A bill advancing in the Kansas legislature provides more funding for the state courts, on the condition that the courts do not rule favorably for the plaintiff in a recent lawsuit and find a law adopted last year unconstitutional.
That’s according to Gavel to Gavel, a publication of the National Center for State Courts, which noted, “For the second year in a row Kansas legislators appear poised to give the courts more money on the condition they do not strike down certain laws as unconstitutional.”
A year ago, Kansas Gov. Sam Brownback signed legislation (see Gavel Grab) opposed by members of the state Supreme Court that provided increased court funding while making those funds contingent upon overhauling administration of the judicial system. The measure allowed local courts to opt out of state Supreme Court control over budget preparation and submission and took away the Supreme Court’s authority to pick chief district court judges. Read more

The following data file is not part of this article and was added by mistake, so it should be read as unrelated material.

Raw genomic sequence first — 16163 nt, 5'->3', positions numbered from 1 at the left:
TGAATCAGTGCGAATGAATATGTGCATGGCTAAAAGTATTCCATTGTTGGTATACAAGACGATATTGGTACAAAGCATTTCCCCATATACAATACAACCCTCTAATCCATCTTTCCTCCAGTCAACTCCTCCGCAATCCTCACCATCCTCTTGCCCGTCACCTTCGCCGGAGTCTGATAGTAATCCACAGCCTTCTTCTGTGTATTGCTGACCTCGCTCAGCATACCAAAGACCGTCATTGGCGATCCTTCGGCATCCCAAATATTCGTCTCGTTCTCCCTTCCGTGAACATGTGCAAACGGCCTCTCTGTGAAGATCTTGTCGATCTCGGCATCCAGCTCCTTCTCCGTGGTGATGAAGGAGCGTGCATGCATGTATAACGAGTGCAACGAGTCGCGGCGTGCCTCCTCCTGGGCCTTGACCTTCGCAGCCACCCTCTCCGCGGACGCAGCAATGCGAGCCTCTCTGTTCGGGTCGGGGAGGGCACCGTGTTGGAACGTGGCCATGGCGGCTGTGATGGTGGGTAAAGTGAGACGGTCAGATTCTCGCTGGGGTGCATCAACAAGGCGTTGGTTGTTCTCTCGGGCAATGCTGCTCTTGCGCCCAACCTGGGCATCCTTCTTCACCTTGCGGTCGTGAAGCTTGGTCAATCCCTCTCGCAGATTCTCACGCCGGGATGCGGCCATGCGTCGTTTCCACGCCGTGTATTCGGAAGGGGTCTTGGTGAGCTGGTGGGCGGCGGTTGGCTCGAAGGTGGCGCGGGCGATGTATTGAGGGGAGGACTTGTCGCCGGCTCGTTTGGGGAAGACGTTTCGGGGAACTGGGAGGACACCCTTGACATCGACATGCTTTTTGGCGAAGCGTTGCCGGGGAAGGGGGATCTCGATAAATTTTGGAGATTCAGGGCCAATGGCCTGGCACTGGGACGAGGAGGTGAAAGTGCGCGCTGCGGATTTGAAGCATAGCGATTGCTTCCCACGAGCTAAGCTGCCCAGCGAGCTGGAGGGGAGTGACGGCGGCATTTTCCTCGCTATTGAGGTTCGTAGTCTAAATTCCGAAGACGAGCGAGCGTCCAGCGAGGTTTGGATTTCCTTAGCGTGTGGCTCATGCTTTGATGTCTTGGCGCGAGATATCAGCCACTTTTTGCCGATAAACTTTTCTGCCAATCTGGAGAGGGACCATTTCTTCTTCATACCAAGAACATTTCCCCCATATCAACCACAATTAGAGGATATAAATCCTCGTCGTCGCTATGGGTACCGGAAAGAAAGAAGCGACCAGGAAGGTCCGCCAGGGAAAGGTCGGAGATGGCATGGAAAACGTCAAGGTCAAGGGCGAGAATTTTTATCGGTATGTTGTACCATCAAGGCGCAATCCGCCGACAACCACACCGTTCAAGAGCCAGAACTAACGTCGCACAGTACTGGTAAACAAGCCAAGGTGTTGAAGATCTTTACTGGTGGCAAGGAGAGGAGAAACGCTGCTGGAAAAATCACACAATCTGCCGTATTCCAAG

Another Kansas editorial is sharply critical of legislation that would expand the ways a state Supreme Court justice can be impeached (see Gavel Grab). The Hays Daily News editorial says the legislation tramples on the checks and balances of the three branches of government.
Among other things, the legislation would add as a grounds for impeachment any attempt to usurp the authority of the legislature. The editorial says the legislation has an agenda, and it involves elected politicians who are allied with Republican Gov. Sam Brownback retaliating against the court: